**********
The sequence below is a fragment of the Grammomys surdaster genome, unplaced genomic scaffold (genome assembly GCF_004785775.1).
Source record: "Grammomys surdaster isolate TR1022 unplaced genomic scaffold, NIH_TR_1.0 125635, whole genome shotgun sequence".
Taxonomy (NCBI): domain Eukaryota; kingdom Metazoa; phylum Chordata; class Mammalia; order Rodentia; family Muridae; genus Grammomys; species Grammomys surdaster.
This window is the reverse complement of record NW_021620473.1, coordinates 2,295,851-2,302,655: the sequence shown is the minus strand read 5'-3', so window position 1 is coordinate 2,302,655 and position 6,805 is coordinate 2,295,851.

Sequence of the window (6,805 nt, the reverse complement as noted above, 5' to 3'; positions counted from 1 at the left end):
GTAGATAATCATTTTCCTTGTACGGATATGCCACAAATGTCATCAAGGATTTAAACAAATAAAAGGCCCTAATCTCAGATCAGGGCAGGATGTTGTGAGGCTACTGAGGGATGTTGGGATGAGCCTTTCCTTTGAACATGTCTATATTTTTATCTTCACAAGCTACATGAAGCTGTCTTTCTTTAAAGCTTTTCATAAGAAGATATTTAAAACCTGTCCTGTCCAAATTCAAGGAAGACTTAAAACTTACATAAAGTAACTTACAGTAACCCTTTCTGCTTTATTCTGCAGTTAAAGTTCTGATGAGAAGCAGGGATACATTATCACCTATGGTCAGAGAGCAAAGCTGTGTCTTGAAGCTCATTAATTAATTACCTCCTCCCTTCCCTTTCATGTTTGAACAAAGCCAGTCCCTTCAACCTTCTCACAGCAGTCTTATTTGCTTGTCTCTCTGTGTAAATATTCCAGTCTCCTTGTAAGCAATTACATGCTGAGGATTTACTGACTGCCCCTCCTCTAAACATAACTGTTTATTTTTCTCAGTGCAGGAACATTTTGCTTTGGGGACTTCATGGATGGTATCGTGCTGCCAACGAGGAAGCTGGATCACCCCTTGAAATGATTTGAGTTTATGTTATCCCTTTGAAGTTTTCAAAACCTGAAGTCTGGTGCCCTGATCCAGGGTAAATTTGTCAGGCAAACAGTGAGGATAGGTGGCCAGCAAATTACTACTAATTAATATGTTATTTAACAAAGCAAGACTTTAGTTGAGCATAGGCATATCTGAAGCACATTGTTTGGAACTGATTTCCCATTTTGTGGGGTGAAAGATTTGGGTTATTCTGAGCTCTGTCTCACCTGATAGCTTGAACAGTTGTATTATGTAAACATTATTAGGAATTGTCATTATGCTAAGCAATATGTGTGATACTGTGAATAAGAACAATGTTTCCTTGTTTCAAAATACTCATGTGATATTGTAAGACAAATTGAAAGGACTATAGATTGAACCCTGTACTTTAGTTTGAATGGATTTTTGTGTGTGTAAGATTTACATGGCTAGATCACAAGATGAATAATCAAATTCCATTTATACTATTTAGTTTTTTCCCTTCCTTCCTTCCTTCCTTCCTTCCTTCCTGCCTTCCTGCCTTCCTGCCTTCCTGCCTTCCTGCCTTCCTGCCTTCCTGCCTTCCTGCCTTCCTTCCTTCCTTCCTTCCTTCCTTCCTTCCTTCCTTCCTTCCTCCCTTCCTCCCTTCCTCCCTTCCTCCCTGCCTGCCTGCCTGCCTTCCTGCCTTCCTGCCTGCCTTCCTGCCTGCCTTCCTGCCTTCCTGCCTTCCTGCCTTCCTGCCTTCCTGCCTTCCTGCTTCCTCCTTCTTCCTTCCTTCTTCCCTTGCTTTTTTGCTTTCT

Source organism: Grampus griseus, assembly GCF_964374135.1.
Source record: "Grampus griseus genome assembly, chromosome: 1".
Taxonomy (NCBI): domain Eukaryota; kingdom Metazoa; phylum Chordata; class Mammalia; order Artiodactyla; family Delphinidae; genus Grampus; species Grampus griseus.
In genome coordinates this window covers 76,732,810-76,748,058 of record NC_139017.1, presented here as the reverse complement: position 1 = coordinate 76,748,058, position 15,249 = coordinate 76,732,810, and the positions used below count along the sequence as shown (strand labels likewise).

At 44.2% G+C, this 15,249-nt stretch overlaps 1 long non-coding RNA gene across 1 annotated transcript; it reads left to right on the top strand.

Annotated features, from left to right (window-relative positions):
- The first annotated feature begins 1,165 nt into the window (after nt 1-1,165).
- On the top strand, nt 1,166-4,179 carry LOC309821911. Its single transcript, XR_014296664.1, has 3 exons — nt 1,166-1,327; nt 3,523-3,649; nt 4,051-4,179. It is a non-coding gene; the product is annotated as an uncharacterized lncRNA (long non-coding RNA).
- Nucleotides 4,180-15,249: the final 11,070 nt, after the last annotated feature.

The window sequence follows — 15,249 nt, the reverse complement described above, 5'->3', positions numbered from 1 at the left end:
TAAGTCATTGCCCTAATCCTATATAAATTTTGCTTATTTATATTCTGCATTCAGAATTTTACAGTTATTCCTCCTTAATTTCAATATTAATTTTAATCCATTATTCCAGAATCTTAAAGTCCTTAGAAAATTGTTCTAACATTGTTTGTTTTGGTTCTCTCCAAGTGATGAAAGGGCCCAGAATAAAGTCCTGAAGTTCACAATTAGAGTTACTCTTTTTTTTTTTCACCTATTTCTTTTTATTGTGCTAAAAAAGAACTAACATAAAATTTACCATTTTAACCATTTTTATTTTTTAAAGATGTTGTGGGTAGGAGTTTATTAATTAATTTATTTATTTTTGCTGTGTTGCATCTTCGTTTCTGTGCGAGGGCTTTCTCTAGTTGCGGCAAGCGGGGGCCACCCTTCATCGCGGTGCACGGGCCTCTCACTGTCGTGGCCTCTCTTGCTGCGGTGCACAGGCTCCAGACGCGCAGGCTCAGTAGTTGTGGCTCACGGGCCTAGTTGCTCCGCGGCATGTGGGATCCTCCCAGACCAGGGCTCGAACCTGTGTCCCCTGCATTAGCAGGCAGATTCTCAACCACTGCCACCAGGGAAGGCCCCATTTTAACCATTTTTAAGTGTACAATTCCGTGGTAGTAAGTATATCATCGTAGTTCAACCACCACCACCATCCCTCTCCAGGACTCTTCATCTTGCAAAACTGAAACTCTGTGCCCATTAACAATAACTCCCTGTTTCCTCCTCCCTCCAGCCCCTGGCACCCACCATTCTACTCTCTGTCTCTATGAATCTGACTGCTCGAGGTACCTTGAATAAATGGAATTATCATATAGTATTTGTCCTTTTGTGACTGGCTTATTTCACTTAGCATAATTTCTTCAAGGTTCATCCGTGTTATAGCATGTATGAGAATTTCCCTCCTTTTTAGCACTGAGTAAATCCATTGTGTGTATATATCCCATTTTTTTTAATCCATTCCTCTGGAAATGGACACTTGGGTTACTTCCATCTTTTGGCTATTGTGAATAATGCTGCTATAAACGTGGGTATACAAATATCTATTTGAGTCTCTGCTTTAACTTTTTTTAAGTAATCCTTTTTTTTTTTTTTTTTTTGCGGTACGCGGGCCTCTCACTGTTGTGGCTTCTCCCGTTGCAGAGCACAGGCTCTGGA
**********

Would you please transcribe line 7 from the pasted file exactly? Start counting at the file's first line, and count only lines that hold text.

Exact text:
Source organism: Grampus griseus, assembly GCF_964374135.1.